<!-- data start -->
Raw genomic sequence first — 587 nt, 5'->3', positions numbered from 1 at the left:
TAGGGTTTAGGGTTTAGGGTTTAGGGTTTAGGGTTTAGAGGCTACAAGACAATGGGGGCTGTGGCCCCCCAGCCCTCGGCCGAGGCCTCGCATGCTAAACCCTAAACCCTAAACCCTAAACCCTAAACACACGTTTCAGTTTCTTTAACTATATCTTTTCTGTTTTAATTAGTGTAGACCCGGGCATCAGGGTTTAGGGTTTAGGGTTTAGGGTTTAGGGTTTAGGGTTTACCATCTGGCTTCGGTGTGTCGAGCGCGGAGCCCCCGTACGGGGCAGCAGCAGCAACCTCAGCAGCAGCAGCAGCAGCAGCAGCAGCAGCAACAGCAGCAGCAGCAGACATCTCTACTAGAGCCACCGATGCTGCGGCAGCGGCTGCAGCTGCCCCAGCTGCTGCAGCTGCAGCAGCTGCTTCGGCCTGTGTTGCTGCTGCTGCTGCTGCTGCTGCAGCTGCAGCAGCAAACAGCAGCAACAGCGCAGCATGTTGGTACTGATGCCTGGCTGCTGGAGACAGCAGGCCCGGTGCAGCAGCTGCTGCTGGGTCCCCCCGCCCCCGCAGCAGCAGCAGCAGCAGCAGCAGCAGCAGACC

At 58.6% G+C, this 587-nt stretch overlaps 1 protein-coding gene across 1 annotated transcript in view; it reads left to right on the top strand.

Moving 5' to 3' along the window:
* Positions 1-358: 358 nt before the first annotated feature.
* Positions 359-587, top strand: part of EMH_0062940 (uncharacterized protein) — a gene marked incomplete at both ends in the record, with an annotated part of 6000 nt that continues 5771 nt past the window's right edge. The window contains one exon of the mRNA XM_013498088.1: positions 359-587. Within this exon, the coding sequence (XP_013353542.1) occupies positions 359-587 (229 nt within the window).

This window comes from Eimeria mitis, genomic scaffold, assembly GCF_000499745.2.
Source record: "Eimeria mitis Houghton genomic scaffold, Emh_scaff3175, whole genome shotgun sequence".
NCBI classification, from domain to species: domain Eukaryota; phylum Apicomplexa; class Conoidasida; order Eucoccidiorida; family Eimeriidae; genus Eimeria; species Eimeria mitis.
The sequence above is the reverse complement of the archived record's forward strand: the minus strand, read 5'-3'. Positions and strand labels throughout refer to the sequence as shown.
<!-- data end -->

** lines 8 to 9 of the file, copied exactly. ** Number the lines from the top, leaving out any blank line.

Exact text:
Source record: "Eimeria mitis Houghton genomic scaffold, Emh_scaff3175, whole genome shotgun sequence".
NCBI classification, from domain to species: domain Eukaryota; phylum Apicomplexa; class Conoidasida; order Eucoccidiorida; family Eimeriidae; genus Eimeria; species Eimeria mitis.